The only steps you need to make to start using this capability are:

  • Set ConstantBufferBlocksCount to the appropriate value in the FillCaps method
  • Remove all the logic in your backend, which manually creates auxiliary buffers once the regular ones are full. Renoir will create and manage them automatically

Transitioning from Prysm 1.7 to 1.8

Prysm version 1.8 introduces support for using images that do not have their alpha channel premultiplied into the other color channels. Prior to version 1.8, all images in the SDK were treated as if they were using premultiplied alpha, disregarding any image metadata that might tell otherwise.

User images (images that are preloaded by the engine, instead of decoded internally by Prysm) can now specify whether their alpha channel is premultiplied via the new cohtml::IAsyncResourceResponse::UserImageData::AlphaPremultiplication property. You can set the property to the correct value in the UserImageData object that is passed to the cohtml::IAsyncResourceResponse::ReceiveUserImage API in the cohtml::IAsyncResourceHandler::OnResourceRequest callback of your resource handler. This allows you to re-use the same image in both your engine and UI even if the engine uses a non-premultiplied alpha pipeline.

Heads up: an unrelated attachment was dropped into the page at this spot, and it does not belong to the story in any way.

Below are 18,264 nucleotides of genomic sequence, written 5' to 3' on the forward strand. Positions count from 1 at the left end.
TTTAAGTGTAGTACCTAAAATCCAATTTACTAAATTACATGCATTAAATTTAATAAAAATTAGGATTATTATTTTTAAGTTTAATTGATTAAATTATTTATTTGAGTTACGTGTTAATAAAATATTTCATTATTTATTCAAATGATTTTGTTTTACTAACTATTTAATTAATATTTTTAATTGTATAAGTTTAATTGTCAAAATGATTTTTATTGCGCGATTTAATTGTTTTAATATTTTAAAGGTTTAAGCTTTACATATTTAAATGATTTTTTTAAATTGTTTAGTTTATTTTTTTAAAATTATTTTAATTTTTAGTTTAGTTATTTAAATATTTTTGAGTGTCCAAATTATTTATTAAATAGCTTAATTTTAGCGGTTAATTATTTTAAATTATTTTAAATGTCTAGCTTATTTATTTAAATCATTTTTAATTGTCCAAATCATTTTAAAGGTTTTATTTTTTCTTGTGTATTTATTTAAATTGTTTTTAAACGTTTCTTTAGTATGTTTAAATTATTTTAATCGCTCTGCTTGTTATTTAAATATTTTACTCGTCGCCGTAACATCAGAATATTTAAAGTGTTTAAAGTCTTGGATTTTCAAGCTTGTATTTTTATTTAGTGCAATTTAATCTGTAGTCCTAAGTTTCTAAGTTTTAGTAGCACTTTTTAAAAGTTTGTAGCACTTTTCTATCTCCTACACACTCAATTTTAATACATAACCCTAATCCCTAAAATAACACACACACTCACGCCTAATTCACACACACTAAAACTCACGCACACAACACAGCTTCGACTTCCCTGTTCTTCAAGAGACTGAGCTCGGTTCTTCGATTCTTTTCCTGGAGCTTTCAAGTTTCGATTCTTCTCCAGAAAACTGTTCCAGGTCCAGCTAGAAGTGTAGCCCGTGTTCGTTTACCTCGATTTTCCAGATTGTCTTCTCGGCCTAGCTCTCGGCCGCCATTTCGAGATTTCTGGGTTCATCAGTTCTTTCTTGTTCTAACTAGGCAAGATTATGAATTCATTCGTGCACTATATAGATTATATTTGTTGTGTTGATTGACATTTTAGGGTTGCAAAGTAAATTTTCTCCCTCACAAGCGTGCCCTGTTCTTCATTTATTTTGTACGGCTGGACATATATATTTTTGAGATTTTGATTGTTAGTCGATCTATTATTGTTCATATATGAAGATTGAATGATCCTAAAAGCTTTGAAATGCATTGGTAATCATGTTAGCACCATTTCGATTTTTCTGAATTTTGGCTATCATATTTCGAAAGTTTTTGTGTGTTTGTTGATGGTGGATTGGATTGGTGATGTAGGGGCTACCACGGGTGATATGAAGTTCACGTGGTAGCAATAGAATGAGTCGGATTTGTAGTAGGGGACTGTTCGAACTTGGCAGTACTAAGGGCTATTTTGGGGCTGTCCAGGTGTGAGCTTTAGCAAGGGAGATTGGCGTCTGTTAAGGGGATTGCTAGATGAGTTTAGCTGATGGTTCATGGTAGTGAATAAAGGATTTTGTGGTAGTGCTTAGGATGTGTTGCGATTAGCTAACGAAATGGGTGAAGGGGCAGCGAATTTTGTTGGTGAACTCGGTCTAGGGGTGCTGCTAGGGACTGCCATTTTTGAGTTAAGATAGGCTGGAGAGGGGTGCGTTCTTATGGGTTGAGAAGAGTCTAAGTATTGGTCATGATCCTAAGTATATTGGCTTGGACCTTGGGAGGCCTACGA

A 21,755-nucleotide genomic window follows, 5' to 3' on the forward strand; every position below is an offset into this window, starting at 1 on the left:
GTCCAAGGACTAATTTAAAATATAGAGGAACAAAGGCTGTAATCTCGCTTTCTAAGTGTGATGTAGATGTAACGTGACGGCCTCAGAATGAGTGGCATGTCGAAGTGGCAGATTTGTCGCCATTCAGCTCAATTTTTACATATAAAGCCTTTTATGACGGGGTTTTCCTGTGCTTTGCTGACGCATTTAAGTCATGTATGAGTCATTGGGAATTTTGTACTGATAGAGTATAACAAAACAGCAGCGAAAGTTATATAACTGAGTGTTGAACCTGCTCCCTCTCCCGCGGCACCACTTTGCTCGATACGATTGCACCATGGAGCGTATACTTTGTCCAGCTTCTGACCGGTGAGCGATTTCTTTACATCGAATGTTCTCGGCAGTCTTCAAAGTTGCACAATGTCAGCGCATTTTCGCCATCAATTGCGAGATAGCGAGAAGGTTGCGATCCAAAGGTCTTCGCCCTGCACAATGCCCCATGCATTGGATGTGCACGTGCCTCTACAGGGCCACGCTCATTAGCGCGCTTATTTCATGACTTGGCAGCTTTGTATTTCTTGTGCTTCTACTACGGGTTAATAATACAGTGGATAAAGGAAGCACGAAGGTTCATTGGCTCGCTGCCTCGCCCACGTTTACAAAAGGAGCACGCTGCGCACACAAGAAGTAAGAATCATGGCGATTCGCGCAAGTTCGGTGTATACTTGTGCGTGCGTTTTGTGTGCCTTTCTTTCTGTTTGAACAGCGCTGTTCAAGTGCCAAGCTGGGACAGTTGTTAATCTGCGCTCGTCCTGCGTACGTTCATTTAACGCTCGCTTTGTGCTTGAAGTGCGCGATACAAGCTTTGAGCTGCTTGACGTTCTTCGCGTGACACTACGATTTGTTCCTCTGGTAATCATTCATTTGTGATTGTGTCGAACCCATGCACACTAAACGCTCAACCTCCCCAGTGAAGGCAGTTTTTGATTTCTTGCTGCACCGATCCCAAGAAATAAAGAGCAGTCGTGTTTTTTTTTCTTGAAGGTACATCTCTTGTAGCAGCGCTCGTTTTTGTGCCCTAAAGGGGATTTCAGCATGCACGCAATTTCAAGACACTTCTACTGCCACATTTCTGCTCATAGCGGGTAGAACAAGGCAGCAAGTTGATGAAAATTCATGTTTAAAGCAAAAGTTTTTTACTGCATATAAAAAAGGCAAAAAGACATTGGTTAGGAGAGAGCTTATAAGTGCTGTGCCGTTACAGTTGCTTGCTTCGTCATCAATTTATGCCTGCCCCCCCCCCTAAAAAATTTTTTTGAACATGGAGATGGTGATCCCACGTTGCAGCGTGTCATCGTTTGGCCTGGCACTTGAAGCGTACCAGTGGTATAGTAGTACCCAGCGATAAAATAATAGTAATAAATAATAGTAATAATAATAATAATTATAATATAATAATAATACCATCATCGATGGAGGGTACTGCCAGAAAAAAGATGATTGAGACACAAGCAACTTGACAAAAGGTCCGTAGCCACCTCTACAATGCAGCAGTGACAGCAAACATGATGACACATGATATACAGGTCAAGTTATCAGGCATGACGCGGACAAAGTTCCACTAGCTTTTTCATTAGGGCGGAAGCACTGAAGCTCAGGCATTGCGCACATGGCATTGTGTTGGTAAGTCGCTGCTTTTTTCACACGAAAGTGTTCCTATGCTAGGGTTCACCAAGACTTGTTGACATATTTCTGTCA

Following is a table that describes the differences and solutions for various image formats:

Format 1.7 and prior 1.8
PNG, JPG, Other RGB(A) formats Automatically premultiplied after decode No change - Automatically premultiplied after decode
DDS Assumed to have premultiplied alpha May need to re-save - Attempts to determine if alpha is premultiplied from metadata
KTX, ASTC, PKM Assumed to have premultiplied alpha Must re-save - Assumed NOT to have premultiplied alpha
User images Assumed to have premultiplied alpha User controlled via cohtml::IAsyncResourceResponse::UserImageData::AlphaPremultiplication

Note that the output of all operations in the Prysm is still an alpha-premultiplied texture so blending of the resulting UI texture is not affected.

Transitioning from Prysm 1.8 to 1.9

Prysm version 1.9 introduces two new features in all example backends - user texture and user depth stencil lifetime event callbacks and custom allocators.

User resources callbacks